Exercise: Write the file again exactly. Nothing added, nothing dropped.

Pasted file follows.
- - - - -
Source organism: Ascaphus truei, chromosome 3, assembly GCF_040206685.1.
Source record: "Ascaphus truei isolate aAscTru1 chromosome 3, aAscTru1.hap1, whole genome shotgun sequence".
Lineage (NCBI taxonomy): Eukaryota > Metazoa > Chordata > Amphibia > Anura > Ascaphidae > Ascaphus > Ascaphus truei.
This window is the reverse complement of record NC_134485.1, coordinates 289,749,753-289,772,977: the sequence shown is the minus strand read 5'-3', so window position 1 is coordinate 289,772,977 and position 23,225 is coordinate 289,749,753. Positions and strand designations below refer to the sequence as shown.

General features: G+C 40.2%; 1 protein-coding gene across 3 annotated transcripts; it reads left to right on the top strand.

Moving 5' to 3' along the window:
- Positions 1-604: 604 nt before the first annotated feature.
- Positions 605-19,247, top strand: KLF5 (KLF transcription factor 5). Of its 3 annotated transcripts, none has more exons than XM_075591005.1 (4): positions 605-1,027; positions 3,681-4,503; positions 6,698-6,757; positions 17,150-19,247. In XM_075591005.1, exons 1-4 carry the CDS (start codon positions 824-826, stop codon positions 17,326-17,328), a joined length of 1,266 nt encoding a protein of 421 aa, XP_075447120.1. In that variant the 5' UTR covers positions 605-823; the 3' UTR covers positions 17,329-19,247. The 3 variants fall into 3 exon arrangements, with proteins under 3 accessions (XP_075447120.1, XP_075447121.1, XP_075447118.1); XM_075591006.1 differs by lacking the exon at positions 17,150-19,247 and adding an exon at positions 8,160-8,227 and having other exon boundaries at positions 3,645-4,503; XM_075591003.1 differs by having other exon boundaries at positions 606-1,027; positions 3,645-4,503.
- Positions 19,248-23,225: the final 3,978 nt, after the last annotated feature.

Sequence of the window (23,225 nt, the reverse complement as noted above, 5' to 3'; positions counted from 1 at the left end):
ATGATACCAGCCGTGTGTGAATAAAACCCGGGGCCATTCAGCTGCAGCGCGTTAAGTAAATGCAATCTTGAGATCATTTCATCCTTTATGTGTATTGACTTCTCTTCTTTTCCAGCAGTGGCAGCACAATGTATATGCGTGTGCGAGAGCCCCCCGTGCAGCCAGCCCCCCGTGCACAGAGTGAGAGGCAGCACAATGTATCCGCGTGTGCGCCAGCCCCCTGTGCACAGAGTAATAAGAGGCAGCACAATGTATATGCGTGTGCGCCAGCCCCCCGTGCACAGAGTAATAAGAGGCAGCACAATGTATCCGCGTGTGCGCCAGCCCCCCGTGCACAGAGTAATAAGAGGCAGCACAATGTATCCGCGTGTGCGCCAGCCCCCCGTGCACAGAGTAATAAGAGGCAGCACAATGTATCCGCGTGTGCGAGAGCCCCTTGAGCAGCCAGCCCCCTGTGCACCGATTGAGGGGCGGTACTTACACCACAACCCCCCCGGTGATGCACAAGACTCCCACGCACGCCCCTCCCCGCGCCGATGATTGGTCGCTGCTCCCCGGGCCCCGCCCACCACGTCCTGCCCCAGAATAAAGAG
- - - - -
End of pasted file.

Source organism: Ascaphus truei, chromosome 3, assembly GCF_040206685.1.
Source record: "Ascaphus truei isolate aAscTru1 chromosome 3, aAscTru1.hap1, whole genome shotgun sequence".
Lineage (NCBI taxonomy): Eukaryota > Metazoa > Chordata > Amphibia > Anura > Ascaphidae > Ascaphus > Ascaphus truei.
This window is the reverse complement of record NC_134485.1, coordinates 289,749,753-289,772,977: the sequence shown is the minus strand read 5'-3', so window position 1 is coordinate 289,772,977 and position 23,225 is coordinate 289,749,753. Positions and strand designations below refer to the sequence as shown.

General features: G+C 40.2%; 1 protein-coding gene across 3 annotated transcripts; it reads left to right on the top strand.

Moving 5' to 3' along the window:
- Positions 1-604: 604 nt before the first annotated feature.
- Positions 605-19,247, top strand: KLF5 (KLF transcription factor 5). Of its 3 annotated transcripts, none has more exons than XM_075591005.1 (4): positions 605-1,027; positions 3,681-4,503; positions 6,698-6,757; positions 17,150-19,247. In XM_075591005.1, exons 1-4 carry the CDS (start codon positions 824-826, stop codon positions 17,326-17,328), a joined length of 1,266 nt encoding a protein of 421 aa, XP_075447120.1. In that variant the 5' UTR covers positions 605-823; the 3' UTR covers positions 17,329-19,247. The 3 variants fall into 3 exon arrangements, with proteins under 3 accessions (XP_075447120.1, XP_075447121.1, XP_075447118.1); XM_075591006.1 differs by lacking the exon at positions 17,150-19,247 and adding an exon at positions 8,160-8,227 and having other exon boundaries at positions 3,645-4,503; XM_075591003.1 differs by having other exon boundaries at positions 606-1,027; positions 3,645-4,503.
- Positions 19,248-23,225: the final 3,978 nt, after the last annotated feature.

Sequence of the window (23,225 nt, the reverse complement as noted above, 5' to 3'; positions counted from 1 at the left end):
ATGATACCAGCCGTGTGTGAATAAAACCCGGGGCCATTCAGCTGCAGCGCGTTAAGTAAATGCAATCTTGAGATCATTTCATCCTTTATGTGTATTGACTTCTCTTCTTTTCCAGCAGTGGCAGCACAATGTATATGCGTGTGCGAGAGCCCCCCGTGCAGCCAGCCCCCCGTGCACAGAGTGAGAGGCAGCACAATGTATCCGCGTGTGCGCCAGCCCCCTGTGCACAGAGTAATAAGAGGCAGCACAATGTATATGCGTGTGCGCCAGCCCCCCGTGCACAGAGTAATAAGAGGCAGCACAATGTATCCGCGTGTGCGCCAGCCCCCCGTGCACAGAGTAATAAGAGGCAGCACAATGTATCCGCGTGTGCGCCAGCCCCCCGTGCACAGAGTAATAAGAGGCAGCACAATGTATCCGCGTGTGCGAGAGCCCCTTGAGCAGCCAGCCCCCTGTGCACCGATTGAGGGGCGGTACTTACACCACAACCCCCCCGGTGATGCACAAGACTCCCACGCACGCCCCTCCCCGCGCCGATGATTGGTCGCTGCTCCCCGGGCCCCGCCCACCACGTCCTGCCCCAGAATAAAGAG